Press boss Danny Lockwood in the clear

Press boss Danny Lockwood in the clear

PRESS publisher Danny Lockwood has been told by West Yorkshire Police that he faces no further action over allegations of racially aggravated harassment at the Dewsbury offices of MP Paula Sherriff.

Mr Lockwood was on holiday with his wife on Monday when a detective inspector from Kirklees CID rang him to say there was no match with a DNA sample on material believed to have been deposited on the MP’s office doorstep in Wellington Road.

Police have refused to confirm the exact nature of the offences.

He was told he did not need to answer bail, which had been set when he was arrested on his way to work on September 17 by four cars of armed police.

Although police have not confirmed the nature of the racist material, it is understood to be pieces of foil or silver paper, twisted into swastika shapes. 

Someone discarded them there on three occasions, twice during daytime when a suspect was caught on CCTV, and once at night, between July 3 and August 17.

Despite Mr Lockwood being able to fully account for his movements on all three occasions and offering to attend the police station for interview, plus the MPs’ staff saying the CCTV image was not of The Press owner, Kirklees Police commander Chief Supt Julie Sykes authorised a national ‘wanted’ alert which led to the deployment of armed officers.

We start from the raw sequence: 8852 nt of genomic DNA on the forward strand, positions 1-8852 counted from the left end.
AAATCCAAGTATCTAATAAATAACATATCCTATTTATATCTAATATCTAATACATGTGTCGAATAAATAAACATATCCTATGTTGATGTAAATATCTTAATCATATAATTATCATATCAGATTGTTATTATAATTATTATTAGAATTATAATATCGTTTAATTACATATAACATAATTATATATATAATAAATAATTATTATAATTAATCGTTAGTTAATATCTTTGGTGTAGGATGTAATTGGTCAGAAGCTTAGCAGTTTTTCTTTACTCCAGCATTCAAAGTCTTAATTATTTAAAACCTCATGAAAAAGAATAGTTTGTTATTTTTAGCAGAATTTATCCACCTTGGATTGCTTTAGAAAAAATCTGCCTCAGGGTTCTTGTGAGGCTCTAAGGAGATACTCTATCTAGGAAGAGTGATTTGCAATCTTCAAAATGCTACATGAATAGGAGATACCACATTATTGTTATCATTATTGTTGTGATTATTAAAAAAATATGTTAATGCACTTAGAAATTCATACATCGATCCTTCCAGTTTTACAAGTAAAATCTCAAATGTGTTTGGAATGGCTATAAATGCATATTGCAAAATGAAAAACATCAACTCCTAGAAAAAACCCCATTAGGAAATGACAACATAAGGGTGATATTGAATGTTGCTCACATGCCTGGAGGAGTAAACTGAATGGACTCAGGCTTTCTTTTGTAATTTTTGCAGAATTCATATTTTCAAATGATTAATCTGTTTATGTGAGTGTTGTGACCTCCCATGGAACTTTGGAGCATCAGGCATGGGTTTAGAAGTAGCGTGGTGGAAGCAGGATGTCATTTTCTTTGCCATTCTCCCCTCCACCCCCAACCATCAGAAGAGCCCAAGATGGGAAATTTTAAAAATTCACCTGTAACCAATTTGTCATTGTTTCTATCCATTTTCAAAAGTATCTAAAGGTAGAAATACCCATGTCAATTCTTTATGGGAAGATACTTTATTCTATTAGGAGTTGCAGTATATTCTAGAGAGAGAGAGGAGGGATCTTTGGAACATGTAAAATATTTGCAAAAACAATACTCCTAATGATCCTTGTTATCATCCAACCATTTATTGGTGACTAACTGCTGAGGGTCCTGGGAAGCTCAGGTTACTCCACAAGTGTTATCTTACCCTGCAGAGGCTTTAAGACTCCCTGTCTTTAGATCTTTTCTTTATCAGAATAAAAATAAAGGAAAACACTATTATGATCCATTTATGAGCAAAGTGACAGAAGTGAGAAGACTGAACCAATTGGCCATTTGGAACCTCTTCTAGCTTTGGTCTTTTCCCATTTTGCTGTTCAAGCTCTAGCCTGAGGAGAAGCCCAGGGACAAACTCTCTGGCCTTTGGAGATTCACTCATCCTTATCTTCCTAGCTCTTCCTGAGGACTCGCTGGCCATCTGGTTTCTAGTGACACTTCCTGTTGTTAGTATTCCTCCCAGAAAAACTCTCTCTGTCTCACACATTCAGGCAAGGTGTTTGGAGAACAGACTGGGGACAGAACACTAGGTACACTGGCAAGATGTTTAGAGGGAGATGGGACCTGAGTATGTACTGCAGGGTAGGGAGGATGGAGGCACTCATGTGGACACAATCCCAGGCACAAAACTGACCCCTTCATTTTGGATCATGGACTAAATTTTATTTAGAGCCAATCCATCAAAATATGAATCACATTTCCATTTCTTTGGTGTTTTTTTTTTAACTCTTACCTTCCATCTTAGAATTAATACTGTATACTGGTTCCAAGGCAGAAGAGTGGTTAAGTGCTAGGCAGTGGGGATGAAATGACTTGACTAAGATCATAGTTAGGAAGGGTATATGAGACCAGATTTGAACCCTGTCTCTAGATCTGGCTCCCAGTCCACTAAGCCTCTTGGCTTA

Mr Lockwood said: “I suppose it’s a kind of relief, even though I believed this to be a trumped-up smear campaign by Chief Supt Sykes or her staff all along. 

“Having said that, Kirklees Police sent someone out to my home in York to hand-deliver a cancellation of bail notice, which stipulates that police may still re-arrest and prosecute me if they manage to dig up new evidence. I guess they live in hope.”

He added: “I’ve put the questions I now want answering to Chief Supt Sykes once again, but I don’t expect a reply. 

“As such I’ll be lodging a formal complaint with the Independent Police Complaints Commission – and that’s just for starters.

“I suspect Sykes thought she could inconvenience me at the very least and possibly intimidate me into silence. 

“She thought wrong.”

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